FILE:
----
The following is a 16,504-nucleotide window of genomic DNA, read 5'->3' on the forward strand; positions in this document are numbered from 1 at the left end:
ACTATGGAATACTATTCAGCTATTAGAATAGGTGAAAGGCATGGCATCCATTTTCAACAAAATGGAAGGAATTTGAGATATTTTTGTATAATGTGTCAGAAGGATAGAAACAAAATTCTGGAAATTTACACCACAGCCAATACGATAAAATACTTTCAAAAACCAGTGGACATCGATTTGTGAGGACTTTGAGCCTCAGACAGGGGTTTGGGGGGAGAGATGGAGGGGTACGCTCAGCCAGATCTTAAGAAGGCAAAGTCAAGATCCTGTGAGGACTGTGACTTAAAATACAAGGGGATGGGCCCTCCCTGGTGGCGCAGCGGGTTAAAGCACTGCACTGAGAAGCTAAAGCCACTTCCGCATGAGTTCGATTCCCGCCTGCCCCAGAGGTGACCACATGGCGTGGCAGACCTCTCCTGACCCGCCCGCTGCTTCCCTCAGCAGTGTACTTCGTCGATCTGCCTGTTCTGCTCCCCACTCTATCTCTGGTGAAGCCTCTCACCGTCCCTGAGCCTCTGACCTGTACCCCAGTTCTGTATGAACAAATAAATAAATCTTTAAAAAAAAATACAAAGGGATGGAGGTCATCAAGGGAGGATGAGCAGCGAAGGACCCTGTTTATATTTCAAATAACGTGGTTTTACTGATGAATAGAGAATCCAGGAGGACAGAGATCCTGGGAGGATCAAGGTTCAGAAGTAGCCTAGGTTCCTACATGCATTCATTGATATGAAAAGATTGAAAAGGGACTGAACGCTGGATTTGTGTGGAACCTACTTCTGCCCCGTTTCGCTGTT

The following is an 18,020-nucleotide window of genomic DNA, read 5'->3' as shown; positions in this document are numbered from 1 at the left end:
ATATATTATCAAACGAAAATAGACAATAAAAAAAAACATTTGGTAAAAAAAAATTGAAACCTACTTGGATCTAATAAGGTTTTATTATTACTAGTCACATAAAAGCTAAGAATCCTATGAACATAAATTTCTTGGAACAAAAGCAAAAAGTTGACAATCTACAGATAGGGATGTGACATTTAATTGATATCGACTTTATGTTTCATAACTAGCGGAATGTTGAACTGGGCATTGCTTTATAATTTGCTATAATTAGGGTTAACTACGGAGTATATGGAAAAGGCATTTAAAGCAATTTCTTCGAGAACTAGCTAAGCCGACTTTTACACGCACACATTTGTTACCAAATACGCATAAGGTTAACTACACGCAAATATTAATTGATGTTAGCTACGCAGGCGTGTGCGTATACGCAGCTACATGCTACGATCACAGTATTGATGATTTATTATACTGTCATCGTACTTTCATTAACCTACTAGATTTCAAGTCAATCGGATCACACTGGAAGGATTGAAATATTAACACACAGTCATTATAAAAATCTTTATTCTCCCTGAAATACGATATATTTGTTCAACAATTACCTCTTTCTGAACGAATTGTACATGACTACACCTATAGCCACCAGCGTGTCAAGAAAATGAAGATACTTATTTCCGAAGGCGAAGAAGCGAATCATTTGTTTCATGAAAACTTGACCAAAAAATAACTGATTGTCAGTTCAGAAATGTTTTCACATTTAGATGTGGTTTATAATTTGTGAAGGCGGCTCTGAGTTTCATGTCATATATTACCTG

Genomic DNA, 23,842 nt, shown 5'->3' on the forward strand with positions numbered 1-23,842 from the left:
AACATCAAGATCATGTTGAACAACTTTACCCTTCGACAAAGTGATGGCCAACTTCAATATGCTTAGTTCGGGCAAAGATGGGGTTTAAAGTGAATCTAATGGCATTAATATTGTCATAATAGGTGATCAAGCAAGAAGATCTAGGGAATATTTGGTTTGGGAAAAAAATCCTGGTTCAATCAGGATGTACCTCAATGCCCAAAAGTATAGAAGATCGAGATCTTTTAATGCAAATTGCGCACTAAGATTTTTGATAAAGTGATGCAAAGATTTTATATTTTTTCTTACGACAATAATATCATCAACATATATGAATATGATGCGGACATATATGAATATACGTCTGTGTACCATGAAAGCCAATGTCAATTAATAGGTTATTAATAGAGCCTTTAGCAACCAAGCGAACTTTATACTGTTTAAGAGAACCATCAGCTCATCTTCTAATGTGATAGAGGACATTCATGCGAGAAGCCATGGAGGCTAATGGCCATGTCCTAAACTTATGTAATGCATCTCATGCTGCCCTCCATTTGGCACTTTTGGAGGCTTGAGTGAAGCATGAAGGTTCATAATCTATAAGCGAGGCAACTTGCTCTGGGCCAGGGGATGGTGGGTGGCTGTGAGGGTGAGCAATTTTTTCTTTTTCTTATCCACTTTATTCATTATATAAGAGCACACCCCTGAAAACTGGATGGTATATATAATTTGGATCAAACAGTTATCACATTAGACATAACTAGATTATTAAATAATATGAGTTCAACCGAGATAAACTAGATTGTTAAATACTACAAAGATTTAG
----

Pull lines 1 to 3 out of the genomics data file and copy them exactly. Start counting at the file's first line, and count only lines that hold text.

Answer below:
The following is a 16,504-nucleotide window of genomic DNA, read 5'->3' on the forward strand; positions in this document are numbered from 1 at the left end:
ACTATGGAATACTATTCAGCTATTAGAATAGGTGAAAGGCATGGCATCCATTTTCAACAAAATGGAAGGAATTTGAGATATTTTTGTATAATGTGTCAGAAGGATAGAAACAAAATTCTGGAAATTTACACCACAGCCAATACGATAAAATACTTTCAAAAACCAGTGGACATCGATTTGTGAGGACTTTGAGCCTCAGACAGGGGTTTGGGGGGAGAGATGGAGGGGTACGCTCAGCCAGATCTTAAGAAGGCAAAGTCAAGATCCTGTGAGGACTGTGACTTAAAATACAAGGGGATGGGCCCTCCCTGGTGGCGCAGCGGGTTAAAGCACTGCACTGAGAAGCTAAAGCCACTTCCGCATGAGTTCGATTCCCGCCTGCCCCAGAGGTGACCACATGGCGTGGCAGACCTCTCCTGACCCGCCCGCTGCTTCCCTCAGCAGTGTACTTCGTCGATCTGCCTGTTCTGCTCCCCACTCTATCTCTGGTGAAGCCTCTCACCGTCCCTGAGCCTCTGACCTGTACCCCAGTTCTGTATGAACAAATAAATAAATCTTTAAAAAAAAATACAAAGGGATGGAGGTCATCAAGGGAGGATGAGCAGCGAAGGACCCTGTTTATATTTCAAATAACGTGGTTTTACTGATGAATAGAGAATCCAGGAGGACAGAGATCCTGGGAGGATCAAGGTTCAGAAGTAGCCTAGGTTCCTACATGCATTCATTGATATGAAAAGATTGAAAAGGGACTGAACGCTGGATTTGTGTGGAACCTACTTCTGCCCCGTTTCGCTGTT

The following is an 18,020-nucleotide window of genomic DNA, read 5'->3' as shown; positions in this document are numbered from 1 at the left end: